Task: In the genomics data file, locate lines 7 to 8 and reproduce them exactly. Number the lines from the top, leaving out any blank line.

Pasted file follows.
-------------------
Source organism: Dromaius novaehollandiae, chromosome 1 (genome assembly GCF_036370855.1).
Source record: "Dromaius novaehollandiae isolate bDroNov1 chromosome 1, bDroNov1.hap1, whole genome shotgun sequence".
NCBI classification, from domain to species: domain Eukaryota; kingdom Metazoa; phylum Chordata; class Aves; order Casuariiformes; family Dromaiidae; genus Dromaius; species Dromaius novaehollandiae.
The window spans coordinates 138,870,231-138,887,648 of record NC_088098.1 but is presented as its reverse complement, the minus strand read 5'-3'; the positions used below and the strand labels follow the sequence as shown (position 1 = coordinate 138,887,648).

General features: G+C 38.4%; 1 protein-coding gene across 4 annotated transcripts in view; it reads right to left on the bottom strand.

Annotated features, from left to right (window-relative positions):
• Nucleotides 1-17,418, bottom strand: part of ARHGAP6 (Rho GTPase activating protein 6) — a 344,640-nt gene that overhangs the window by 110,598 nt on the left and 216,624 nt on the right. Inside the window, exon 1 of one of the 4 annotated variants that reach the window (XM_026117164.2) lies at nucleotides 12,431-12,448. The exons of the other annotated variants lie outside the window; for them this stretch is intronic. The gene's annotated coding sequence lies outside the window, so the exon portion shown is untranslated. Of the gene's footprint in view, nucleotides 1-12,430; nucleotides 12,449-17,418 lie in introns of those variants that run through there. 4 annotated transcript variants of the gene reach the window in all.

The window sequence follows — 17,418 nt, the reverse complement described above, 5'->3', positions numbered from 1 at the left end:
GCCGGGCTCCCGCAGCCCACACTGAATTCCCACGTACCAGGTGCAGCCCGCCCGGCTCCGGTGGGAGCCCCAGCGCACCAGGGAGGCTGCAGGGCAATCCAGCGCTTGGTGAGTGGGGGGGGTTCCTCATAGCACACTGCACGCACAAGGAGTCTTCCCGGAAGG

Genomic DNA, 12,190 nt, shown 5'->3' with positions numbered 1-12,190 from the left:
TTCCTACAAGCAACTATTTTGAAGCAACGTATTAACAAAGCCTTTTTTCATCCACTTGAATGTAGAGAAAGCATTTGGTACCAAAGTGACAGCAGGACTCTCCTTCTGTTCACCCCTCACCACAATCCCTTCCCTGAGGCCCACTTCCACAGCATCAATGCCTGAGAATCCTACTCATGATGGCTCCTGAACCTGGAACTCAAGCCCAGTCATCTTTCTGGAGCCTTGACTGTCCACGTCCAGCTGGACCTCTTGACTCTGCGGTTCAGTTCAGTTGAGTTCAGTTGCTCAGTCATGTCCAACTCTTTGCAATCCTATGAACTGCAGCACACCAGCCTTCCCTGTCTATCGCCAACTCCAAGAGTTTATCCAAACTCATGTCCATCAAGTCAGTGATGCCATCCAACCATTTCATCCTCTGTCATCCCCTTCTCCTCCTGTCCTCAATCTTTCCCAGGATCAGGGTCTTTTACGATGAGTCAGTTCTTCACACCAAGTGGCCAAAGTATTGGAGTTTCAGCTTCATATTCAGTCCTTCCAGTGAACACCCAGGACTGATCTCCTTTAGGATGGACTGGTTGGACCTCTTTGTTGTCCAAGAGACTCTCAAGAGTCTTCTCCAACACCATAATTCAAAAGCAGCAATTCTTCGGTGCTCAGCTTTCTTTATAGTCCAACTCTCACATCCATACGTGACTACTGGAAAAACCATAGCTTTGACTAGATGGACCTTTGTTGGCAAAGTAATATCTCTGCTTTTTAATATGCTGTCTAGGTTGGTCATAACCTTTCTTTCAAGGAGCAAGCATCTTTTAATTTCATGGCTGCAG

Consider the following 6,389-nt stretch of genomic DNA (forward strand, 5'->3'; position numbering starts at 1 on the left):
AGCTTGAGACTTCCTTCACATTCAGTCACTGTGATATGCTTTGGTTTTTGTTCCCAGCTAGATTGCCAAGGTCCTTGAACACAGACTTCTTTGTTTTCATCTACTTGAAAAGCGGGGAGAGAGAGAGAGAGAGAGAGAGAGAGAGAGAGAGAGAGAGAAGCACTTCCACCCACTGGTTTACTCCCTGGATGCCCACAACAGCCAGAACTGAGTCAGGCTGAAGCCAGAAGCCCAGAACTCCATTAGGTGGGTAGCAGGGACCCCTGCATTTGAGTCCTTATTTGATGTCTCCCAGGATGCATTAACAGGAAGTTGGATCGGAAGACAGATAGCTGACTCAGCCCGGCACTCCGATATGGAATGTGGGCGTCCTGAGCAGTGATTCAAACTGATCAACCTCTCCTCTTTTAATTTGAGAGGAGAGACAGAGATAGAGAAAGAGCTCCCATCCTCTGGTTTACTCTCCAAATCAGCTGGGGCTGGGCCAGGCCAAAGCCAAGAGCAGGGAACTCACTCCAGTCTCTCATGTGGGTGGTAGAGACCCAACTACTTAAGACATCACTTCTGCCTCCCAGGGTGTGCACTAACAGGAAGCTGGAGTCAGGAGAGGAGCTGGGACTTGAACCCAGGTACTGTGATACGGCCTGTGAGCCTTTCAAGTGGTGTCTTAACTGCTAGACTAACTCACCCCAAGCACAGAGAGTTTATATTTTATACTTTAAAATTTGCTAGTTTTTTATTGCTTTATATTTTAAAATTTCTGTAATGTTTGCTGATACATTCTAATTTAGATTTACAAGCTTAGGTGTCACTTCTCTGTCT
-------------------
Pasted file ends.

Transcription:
• Nucleotides 1-17,418, bottom strand: part of ARHGAP6 (Rho GTPase activating protein 6) — a 344,640-nt gene that overhangs the window by 110,598 nt on the left and 216,624 nt on the right. Inside the window, exon 1 of one of the 4 annotated variants that reach the window (XM_026117164.2) lies at nucleotides 12,431-12,448. The exons of the other annotated variants lie outside the window; for them this stretch is intronic. The gene's annotated coding sequence lies outside the window, so the exon portion shown is untranslated. Of the gene's footprint in view, nucleotides 1-12,430; nucleotides 12,449-17,418 lie in introns of those variants that run through there. 4 annotated transcript variants of the gene reach the window in all.

The window sequence follows — 17,418 nt, the reverse complement described above, 5'->3', positions numbered from 1 at the left end: